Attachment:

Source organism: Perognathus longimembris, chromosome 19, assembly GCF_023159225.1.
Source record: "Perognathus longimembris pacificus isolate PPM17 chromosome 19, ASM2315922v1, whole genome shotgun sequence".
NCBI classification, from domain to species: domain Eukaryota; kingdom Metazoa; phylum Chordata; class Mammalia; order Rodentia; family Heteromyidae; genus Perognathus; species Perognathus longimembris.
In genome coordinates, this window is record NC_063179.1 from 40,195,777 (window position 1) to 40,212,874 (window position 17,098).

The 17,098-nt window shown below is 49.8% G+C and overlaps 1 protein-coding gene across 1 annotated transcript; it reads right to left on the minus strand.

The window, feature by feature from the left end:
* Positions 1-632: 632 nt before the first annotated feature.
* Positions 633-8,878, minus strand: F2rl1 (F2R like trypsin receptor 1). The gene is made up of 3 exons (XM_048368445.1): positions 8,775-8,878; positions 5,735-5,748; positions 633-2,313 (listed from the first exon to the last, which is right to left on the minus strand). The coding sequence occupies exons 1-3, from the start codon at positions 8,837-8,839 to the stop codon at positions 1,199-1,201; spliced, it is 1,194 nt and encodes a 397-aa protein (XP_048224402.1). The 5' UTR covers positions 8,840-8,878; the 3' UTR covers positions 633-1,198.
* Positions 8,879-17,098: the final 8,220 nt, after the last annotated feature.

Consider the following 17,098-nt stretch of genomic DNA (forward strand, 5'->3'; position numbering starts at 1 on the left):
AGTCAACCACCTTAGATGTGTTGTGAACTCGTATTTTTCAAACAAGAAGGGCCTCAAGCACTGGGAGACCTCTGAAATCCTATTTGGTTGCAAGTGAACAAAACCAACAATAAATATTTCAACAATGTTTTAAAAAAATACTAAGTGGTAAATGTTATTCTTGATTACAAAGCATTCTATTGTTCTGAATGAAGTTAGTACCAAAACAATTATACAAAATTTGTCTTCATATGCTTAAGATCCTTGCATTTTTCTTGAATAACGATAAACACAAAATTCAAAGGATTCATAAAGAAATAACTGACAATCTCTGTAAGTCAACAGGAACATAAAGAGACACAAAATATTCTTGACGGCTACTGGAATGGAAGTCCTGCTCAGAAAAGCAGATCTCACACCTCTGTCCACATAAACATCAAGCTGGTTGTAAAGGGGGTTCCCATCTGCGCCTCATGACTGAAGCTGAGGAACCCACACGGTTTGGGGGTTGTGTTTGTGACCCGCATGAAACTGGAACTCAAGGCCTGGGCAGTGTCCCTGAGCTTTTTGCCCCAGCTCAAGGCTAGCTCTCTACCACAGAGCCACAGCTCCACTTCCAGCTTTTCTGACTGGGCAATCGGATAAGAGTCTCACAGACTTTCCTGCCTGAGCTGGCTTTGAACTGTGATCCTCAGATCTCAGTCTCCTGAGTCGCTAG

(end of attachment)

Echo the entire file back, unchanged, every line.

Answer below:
Source organism: Perognathus longimembris, chromosome 19, assembly GCF_023159225.1.
Source record: "Perognathus longimembris pacificus isolate PPM17 chromosome 19, ASM2315922v1, whole genome shotgun sequence".
NCBI classification, from domain to species: domain Eukaryota; kingdom Metazoa; phylum Chordata; class Mammalia; order Rodentia; family Heteromyidae; genus Perognathus; species Perognathus longimembris.
In genome coordinates, this window is record NC_063179.1 from 40,195,777 (window position 1) to 40,212,874 (window position 17,098).

The 17,098-nt window shown below is 49.8% G+C and overlaps 1 protein-coding gene across 1 annotated transcript; it reads right to left on the minus strand.

The window, feature by feature from the left end:
* Positions 1-632: 632 nt before the first annotated feature.
* Positions 633-8,878, minus strand: F2rl1 (F2R like trypsin receptor 1). The gene is made up of 3 exons (XM_048368445.1): positions 8,775-8,878; positions 5,735-5,748; positions 633-2,313 (listed from the first exon to the last, which is right to left on the minus strand). The coding sequence occupies exons 1-3, from the start codon at positions 8,837-8,839 to the stop codon at positions 1,199-1,201; spliced, it is 1,194 nt and encodes a 397-aa protein (XP_048224402.1). The 5' UTR covers positions 8,840-8,878; the 3' UTR covers positions 633-1,198.
* Positions 8,879-17,098: the final 8,220 nt, after the last annotated feature.

Consider the following 17,098-nt stretch of genomic DNA (forward strand, 5'->3'; position numbering starts at 1 on the left):
AGTCAACCACCTTAGATGTGTTGTGAACTCGTATTTTTCAAACAAGAAGGGCCTCAAGCACTGGGAGACCTCTGAAATCCTATTTGGTTGCAAGTGAACAAAACCAACAATAAATATTTCAACAATGTTTTAAAAAAATACTAAGTGGTAAATGTTATTCTTGATTACAAAGCATTCTATTGTTCTGAATGAAGTTAGTACCAAAACAATTATACAAAATTTGTCTTCATATGCTTAAGATCCTTGCATTTTTCTTGAATAACGATAAACACAAAATTCAAAGGATTCATAAAGAAATAACTGACAATCTCTGTAAGTCAACAGGAACATAAAGAGACACAAAATATTCTTGACGGCTACTGGAATGGAAGTCCTGCTCAGAAAAGCAGATCTCACACCTCTGTCCACATAAACATCAAGCTGGTTGTAAAGGGGGTTCCCATCTGCGCCTCATGACTGAAGCTGAGGAACCCACACGGTTTGGGGGTTGTGTTTGTGACCCGCATGAAACTGGAACTCAAGGCCTGGGCAGTGTCCCTGAGCTTTTTGCCCCAGCTCAAGGCTAGCTCTCTACCACAGAGCCACAGCTCCACTTCCAGCTTTTCTGACTGGGCAATCGGATAAGAGTCTCACAGACTTTCCTGCCTGAGCTGGCTTTGAACTGTGATCCTCAGATCTCAGTCTCCTGAGTCGCTAG